So, again, as I made comments in our press release, we’re not going to give up the hard work that we’ve done in building a good book of clean assets in the asset quality that we have to chase just revenue and loans. And I think a classic example of that is, we have some pretty sophisticated real estate developers in our portfolio. They have properties throughout the Northeast in Connecticut, and they’re getting offers on some of these properties that they can’t refuse.

So when you see prepayment activities and you see low, very, very low cap rates in terms of being extended, I think it’s time and it is indicative of a cycle coming, maybe won’t be a deep cycle, but one that we’re taking extreme caution and utilizing a lot of prudence around so.

The – and then lastly also just as it relates to that in – the first quarter is historically coming out of the holiday season. It’s typically slow in mortgage banking, slower in mortgage banking. And I think that we saw that in our C&I business, where we do some lending on warehouse lines and those were off about $16 million, I think, it was from the fourth quarter to first quarter, but the pipeline is rebuilding and those are rebuilding nicely.

So we still are on track for what we believe is a good loan growth this year. We’ve indicated, we’re looking to have $150 million in loan growth or $175 million in deposit growth, and we’re on track for that. And we’re very, very pleased with our progress in Western Massachusetts. Our two branches have an excess of $80 million in deposits today or at the end of the quarter, and that doesn’t include any type of municipal business, we’re just growing that business up in that marketplace.

So that’s net of any municipal, that’s good core transaction. So the retail group is doing a great job of continuing to grow the bank and grow their franchise. And we hope to have our Vernon, Connecticut branch open in the third quarter of this year.

With that, I’ll turn it over to Greg and then we’ll go from there.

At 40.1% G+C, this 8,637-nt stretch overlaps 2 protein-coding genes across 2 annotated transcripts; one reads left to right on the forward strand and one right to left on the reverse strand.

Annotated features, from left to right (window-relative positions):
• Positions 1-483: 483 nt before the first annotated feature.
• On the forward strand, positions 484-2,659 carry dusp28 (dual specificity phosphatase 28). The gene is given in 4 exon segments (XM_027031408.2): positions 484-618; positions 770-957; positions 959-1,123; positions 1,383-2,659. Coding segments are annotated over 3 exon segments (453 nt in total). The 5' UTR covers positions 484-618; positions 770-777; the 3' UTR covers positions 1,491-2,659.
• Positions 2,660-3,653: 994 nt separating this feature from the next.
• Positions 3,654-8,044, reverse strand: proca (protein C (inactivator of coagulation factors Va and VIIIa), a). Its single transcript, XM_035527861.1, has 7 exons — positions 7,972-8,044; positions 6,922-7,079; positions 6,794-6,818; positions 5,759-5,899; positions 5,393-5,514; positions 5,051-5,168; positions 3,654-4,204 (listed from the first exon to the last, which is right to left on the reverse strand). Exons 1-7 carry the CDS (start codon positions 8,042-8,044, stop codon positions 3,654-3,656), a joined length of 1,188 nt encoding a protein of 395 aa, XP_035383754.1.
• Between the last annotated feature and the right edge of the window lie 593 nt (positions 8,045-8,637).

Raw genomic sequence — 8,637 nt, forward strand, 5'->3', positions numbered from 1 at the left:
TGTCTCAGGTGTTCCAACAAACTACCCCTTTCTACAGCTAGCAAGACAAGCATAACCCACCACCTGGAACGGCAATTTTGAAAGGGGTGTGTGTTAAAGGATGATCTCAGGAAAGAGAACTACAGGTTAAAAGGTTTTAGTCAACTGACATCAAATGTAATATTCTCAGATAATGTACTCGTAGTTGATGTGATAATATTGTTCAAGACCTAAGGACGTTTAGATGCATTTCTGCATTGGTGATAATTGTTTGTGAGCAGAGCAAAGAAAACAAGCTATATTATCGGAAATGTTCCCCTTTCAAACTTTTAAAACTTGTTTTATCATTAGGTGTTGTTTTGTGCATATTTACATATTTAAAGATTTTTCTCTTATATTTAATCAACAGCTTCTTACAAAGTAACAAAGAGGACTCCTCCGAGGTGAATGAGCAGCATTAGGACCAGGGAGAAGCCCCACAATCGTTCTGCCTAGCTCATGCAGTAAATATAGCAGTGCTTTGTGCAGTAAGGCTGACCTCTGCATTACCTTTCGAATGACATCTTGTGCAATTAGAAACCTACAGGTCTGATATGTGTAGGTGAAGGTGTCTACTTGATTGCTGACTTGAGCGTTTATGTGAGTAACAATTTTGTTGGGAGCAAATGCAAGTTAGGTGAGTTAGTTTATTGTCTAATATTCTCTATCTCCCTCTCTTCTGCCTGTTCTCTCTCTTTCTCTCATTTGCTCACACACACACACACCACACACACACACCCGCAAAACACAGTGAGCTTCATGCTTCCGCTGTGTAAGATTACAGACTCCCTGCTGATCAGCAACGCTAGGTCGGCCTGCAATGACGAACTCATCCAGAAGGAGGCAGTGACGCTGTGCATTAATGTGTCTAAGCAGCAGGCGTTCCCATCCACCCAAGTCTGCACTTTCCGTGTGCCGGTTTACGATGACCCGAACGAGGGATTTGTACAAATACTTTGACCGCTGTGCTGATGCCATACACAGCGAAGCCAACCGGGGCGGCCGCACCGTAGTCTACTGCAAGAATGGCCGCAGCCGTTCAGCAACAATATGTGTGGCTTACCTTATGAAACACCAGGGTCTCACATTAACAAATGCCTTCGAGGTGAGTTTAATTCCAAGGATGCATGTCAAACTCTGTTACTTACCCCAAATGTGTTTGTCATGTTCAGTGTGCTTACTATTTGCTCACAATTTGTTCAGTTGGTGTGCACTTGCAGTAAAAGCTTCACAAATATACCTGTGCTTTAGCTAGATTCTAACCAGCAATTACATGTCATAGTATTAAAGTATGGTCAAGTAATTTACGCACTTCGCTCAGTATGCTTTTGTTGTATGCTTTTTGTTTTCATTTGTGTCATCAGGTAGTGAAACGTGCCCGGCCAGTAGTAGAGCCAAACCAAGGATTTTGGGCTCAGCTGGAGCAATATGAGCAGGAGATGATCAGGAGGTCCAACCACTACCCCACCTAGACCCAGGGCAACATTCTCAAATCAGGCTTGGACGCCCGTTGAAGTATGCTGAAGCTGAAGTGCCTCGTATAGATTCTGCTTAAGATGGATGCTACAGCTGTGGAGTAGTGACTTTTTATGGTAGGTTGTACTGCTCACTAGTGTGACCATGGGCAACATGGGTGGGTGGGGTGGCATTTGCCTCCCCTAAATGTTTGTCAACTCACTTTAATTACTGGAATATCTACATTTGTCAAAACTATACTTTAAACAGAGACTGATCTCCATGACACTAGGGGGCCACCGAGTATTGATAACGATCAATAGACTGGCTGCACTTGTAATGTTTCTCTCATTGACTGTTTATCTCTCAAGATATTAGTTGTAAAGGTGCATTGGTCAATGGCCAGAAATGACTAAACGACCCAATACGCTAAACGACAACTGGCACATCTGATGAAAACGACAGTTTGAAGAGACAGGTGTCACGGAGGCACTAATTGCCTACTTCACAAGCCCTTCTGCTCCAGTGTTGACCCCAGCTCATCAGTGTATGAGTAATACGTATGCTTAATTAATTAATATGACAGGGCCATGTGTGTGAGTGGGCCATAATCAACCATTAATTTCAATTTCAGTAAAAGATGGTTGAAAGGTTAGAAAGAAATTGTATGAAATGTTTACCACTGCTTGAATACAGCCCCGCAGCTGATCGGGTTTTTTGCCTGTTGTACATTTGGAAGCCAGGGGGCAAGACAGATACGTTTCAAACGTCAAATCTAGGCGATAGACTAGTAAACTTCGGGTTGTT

Gregory White

Thanks, John. Good morning, and I agree with John, we had a really good quarter. It kind of speaks for itself and that there’s really no material non-core items to be explained or discussed. So very clean representative quarter in that respect.

John kind of touched upon the below trend loan growth for Q1. Correspondingly, our provision expense was lower than what is typical for us. So that did help the quarter a little bit there. Other than that, I’ll just touch upon margin, which as expected, it did go up, it went up by 6 basis points versus the prior quarter.

I will mention that the vast majority of the benefit from the Fed tightening in December, probably 95% of that benefit is in the quarter one margin. So if interest rates stay here, I would expect that loan yields would grind a little bit lower, and that’s mainly because our origination yields for the most part are below our portfolio yields at this point.

So, again, good quarter, and I’ll turn it back to your John.

John Patrick

Great. I’m fine Jennifer, if we want to open up for questions, we’d be happy to do so.

Jennifer Daukas

Okay, operator, we’re ready for questions.

Question-and-Answer Session

Operator

We’ll now begin the question-and-answer session. [Operator Instructions] The first question comes from Travis Lan of KBW. Go ahead.

Travis Lan

Yes, thanks. Good morning, everyone.

John Patrick

Good morning, Travis.

Gregory White

Good morning, Travis.

Travis Lan

We’ve seen recently some, I guess, some weaker economic commentary coming out of Connecticut. I know you talked a lot about the competitive pressures in the lending environment. But just from a broader economic outlook perspective, does that kind of in line with what you’re seeing and have those local challenges kind of impacted your business at all?

John Patrick

I wouldn’t say, it’s impacting our business a little bit. We have some very strong companies here that we bank with. This is nothing unique. I mean, it’s getting a lot of press right now, I think, Travis, because the rest of the country kind of rebounded nicely.

In Connecticut, and you can track it. The only time we went – we’re ahead of the country over the last 20 years within the – coming right before the crisis of – in the late 80s, early 90s. And so, we’ve always had slow economic growth and slower than the rest of the country. We have some truly physical issues and relative to pension and state obligations regarding pension. So we’ve got the legislature and the governor or both democratically – both democratically controlled kind of fighting it out between each other and it’s appearing in the press and it’s appearing in the press all over the news.